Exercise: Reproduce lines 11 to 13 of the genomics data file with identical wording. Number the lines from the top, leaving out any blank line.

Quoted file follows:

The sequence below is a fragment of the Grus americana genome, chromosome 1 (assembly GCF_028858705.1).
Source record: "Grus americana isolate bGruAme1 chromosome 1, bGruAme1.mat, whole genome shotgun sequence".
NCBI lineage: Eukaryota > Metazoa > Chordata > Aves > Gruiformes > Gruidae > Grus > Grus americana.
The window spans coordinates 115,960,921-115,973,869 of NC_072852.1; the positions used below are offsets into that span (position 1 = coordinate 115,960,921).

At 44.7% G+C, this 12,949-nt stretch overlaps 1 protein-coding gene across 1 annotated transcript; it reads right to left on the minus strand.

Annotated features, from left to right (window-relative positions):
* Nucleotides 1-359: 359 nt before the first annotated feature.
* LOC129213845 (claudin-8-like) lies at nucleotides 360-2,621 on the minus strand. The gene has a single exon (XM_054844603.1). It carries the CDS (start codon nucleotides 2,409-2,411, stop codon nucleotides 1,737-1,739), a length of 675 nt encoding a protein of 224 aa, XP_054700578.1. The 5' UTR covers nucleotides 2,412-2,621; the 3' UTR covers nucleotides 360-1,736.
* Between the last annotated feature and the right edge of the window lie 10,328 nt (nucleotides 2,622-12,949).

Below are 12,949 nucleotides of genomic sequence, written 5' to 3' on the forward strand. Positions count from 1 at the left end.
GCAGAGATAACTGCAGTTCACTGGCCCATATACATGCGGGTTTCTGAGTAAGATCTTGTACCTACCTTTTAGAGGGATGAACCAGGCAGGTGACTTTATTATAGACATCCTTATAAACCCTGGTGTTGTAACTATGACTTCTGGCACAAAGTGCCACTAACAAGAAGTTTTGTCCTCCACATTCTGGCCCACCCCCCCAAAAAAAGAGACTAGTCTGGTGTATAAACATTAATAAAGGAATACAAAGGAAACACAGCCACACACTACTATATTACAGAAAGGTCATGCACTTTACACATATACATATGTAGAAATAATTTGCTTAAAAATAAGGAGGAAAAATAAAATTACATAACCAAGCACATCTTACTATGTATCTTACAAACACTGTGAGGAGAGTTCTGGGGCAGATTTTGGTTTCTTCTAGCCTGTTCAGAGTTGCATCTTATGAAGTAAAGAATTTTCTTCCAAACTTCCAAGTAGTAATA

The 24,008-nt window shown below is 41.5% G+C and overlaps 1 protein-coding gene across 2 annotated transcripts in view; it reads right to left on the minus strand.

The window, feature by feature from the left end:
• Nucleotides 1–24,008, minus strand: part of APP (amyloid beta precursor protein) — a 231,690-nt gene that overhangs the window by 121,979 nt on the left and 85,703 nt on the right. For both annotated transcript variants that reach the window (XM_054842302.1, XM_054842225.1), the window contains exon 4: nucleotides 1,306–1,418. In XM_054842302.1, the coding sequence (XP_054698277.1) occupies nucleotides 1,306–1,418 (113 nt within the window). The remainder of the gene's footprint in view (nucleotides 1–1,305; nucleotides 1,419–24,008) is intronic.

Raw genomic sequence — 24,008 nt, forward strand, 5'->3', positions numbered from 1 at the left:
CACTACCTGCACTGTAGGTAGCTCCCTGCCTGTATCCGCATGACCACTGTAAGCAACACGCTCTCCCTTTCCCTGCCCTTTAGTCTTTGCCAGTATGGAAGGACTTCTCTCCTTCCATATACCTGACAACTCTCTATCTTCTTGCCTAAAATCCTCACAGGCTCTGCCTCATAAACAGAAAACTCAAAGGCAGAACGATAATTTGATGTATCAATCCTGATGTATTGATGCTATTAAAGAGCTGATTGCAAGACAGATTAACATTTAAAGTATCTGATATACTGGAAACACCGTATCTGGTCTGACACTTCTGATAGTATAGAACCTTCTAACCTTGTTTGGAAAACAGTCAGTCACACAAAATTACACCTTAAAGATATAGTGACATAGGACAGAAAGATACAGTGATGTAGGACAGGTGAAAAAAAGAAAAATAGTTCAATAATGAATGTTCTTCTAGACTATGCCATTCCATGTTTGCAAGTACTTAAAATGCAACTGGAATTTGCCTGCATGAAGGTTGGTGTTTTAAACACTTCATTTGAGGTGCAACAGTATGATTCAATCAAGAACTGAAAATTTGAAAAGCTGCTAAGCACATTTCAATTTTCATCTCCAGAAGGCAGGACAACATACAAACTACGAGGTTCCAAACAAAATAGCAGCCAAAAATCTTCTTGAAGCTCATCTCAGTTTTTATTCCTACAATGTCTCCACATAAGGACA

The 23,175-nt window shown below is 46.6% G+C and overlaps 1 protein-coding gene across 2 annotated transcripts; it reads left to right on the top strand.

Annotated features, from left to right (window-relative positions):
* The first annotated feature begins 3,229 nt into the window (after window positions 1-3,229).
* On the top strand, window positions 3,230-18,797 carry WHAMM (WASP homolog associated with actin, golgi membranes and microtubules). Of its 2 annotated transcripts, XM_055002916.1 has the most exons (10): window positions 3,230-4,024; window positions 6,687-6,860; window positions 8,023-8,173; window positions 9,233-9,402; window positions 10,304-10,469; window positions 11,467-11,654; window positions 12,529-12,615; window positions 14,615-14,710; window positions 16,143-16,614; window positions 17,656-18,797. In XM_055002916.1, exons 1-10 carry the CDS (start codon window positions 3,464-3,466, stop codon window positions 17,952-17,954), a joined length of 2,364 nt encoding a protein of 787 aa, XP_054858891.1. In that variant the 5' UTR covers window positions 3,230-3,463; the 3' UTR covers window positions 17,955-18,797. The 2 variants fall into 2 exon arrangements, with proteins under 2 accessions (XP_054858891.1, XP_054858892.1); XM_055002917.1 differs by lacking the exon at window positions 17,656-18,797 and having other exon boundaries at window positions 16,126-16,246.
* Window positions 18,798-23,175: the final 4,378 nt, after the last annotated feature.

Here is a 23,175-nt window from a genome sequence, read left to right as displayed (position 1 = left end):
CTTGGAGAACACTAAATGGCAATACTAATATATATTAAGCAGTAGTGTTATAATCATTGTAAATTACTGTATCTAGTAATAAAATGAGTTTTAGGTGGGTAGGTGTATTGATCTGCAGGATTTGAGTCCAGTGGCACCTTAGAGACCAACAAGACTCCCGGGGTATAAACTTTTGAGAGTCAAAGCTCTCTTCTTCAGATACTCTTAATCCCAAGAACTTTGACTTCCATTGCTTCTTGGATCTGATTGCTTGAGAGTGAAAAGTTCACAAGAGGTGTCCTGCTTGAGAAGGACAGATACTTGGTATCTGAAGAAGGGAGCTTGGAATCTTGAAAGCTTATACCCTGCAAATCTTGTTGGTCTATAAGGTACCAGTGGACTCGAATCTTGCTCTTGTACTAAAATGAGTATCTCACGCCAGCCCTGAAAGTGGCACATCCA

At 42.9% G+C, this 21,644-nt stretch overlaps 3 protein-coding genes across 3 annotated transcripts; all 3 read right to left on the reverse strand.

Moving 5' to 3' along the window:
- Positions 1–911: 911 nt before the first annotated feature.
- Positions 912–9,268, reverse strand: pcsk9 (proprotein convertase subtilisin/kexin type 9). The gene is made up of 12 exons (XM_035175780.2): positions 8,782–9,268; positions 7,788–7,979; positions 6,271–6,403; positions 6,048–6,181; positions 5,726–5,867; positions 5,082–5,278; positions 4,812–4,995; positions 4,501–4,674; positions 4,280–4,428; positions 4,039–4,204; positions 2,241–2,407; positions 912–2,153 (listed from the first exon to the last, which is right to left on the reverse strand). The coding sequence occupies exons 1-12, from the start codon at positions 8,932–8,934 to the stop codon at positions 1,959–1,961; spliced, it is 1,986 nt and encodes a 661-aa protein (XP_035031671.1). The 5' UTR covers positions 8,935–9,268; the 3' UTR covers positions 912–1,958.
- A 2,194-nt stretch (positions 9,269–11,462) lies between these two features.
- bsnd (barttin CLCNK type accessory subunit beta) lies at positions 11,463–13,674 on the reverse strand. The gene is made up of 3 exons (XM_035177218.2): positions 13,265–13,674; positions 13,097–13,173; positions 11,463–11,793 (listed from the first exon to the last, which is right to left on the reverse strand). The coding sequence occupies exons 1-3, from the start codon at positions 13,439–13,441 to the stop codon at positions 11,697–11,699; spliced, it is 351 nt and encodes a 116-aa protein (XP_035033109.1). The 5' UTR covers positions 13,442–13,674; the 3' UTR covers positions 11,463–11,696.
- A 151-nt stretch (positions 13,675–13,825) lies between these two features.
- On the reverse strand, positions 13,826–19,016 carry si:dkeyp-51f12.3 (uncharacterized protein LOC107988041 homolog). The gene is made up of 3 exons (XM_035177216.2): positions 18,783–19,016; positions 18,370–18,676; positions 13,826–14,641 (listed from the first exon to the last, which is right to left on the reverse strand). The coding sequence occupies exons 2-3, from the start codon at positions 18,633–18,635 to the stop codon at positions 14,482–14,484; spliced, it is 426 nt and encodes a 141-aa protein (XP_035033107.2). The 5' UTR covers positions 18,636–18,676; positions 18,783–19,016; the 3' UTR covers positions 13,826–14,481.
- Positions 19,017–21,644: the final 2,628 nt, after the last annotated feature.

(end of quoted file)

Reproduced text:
GCAGAGATAACTGCAGTTCACTGGCCCATATACATGCGGGTTTCTGAGTAAGATCTTGTACCTACCTTTTAGAGGGATGAACCAGGCAGGTGACTTTATTATAGACATCCTTATAAACCCTGGTGTTGTAACTATGACTTCTGGCACAAAGTGCCACTAACAAGAAGTTTTGTCCTCCACATTCTGGCCCACCCCCCCAAAAAAAGAGACTAGTCTGGTGTATAAACATTAATAAAGGAATACAAAGGAAACACAGCCACACACTACTATATTACAGAAAGGTCATGCACTTTACACATATACATATGTAGAAATAATTTGCTTAAAAATAAGGAGGAAAAATAAAATTACATAACCAAGCACATCTTACTATGTATCTTACAAACACTGTGAGGAGAGTTCTGGGGCAGATTTTGGTTTCTTCTAGCCTGTTCAGAGTTGCATCTTATGAAGTAAAGAATTTTCTTCCAAACTTCCAAGTAGTAATA

The 24,008-nt window shown below is 41.5% G+C and overlaps 1 protein-coding gene across 2 annotated transcripts in view; it reads right to left on the minus strand.

The window, feature by feature from the left end: